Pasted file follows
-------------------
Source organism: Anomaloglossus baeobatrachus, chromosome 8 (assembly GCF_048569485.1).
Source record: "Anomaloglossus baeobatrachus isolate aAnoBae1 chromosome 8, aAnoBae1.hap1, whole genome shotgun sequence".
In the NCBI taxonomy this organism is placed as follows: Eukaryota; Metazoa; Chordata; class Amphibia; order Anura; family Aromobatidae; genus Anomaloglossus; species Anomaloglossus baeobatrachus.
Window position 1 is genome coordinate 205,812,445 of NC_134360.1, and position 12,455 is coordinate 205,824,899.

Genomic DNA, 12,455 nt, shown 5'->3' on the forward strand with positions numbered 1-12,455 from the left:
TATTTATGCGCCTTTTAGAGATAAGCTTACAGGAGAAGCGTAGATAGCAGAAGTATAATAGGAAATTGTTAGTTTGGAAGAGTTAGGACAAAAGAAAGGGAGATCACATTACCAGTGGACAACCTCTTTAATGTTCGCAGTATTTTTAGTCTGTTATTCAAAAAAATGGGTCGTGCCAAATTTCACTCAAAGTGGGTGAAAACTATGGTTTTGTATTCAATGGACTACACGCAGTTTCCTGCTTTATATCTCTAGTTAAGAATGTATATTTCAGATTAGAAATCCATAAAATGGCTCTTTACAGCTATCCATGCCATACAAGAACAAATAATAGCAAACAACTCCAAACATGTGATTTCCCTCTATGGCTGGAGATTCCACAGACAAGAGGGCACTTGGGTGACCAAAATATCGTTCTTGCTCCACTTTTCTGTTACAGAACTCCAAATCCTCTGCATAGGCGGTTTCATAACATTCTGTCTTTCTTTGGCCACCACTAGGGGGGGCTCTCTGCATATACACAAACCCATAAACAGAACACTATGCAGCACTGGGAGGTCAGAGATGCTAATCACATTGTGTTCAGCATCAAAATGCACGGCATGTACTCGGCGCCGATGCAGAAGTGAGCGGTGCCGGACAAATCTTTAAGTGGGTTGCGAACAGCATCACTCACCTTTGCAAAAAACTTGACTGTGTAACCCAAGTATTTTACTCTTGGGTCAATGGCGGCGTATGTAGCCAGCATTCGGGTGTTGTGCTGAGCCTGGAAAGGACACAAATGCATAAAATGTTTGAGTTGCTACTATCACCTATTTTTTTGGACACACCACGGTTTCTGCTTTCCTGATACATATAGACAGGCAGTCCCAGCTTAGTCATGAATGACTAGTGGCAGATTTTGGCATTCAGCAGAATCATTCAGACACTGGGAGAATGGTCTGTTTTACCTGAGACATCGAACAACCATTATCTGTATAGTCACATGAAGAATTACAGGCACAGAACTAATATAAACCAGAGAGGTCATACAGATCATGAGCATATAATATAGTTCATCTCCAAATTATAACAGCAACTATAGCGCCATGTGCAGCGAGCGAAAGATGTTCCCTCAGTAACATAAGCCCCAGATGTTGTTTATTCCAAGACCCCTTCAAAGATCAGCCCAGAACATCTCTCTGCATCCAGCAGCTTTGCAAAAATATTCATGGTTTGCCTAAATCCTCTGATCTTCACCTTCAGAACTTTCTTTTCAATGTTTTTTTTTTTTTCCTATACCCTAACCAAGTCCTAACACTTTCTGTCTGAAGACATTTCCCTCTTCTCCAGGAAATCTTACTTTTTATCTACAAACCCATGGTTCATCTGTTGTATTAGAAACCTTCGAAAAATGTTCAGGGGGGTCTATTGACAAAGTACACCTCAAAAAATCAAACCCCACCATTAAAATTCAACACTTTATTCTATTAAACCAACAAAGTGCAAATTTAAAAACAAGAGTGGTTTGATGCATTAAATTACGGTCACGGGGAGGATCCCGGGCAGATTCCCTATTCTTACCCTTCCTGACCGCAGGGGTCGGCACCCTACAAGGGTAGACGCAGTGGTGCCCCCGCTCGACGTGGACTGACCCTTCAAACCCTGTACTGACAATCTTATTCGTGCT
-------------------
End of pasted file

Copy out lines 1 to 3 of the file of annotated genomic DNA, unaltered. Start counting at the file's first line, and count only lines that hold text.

Source organism: Anomaloglossus baeobatrachus, chromosome 8 (assembly GCF_048569485.1).
Source record: "Anomaloglossus baeobatrachus isolate aAnoBae1 chromosome 8, aAnoBae1.hap1, whole genome shotgun sequence".
In the NCBI taxonomy this organism is placed as follows: Eukaryota; Metazoa; Chordata; class Amphibia; order Anura; family Aromobatidae; genus Anomaloglossus; species Anomaloglossus baeobatrachus.